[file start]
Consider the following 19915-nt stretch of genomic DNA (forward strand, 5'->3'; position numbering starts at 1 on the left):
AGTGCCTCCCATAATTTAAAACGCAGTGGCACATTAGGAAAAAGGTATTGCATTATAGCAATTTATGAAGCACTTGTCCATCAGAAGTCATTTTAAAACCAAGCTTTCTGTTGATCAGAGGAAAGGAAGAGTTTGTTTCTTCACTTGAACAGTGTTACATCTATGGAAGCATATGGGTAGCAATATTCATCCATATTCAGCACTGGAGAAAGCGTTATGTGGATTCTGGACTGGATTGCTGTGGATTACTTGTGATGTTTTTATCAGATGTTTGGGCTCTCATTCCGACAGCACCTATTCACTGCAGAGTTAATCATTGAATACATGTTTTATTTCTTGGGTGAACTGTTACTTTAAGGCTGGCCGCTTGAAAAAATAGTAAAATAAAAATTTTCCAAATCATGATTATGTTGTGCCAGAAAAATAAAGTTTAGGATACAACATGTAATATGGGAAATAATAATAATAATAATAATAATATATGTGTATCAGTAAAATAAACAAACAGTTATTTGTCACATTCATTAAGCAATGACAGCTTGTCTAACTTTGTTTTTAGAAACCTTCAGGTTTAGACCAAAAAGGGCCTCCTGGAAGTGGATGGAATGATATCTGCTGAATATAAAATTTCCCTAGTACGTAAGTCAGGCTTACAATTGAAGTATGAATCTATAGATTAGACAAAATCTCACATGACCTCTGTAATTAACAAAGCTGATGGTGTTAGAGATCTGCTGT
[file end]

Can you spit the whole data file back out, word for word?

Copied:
Consider the following 19915-nt stretch of genomic DNA (forward strand, 5'->3'; position numbering starts at 1 on the left):
AGTGCCTCCCATAATTTAAAACGCAGTGGCACATTAGGAAAAAGGTATTGCATTATAGCAATTTATGAAGCACTTGTCCATCAGAAGTCATTTTAAAACCAAGCTTTCTGTTGATCAGAGGAAAGGAAGAGTTTGTTTCTTCACTTGAACAGTGTTACATCTATGGAAGCATATGGGTAGCAATATTCATCCATATTCAGCACTGGAGAAAGCGTTATGTGGATTCTGGACTGGATTGCTGTGGATTACTTGTGATGTTTTTATCAGATGTTTGGGCTCTCATTCCGACAGCACCTATTCACTGCAGAGTTAATCATTGAATACATGTTTTATTTCTTGGGTGAACTGTTACTTTAAGGCTGGCCGCTTGAAAAAATAGTAAAATAAAAATTTTCCAAATCATGATTATGTTGTGCCAGAAAAATAAAGTTTAGGATACAACATGTAATATGGGAAATAATAATAATAATAATAATAATATATGTGTATCAGTAAAATAAACAAACAGTTATTTGTCACATTCATTAAGCAATGACAGCTTGTCTAACTTTGTTTTTAGAAACCTTCAGGTTTAGACCAAAAAGGGCCTCCTGGAAGTGGATGGAATGATATCTGCTGAATATAAAATTTCCCTAGTACGTAAGTCAGGCTTACAATTGAAGTATGAATCTATAGATTAGACAAAATCTCACATGACCTCTGTAATTAACAAAGCTGATGGTGTTAGAGATCTGCTGT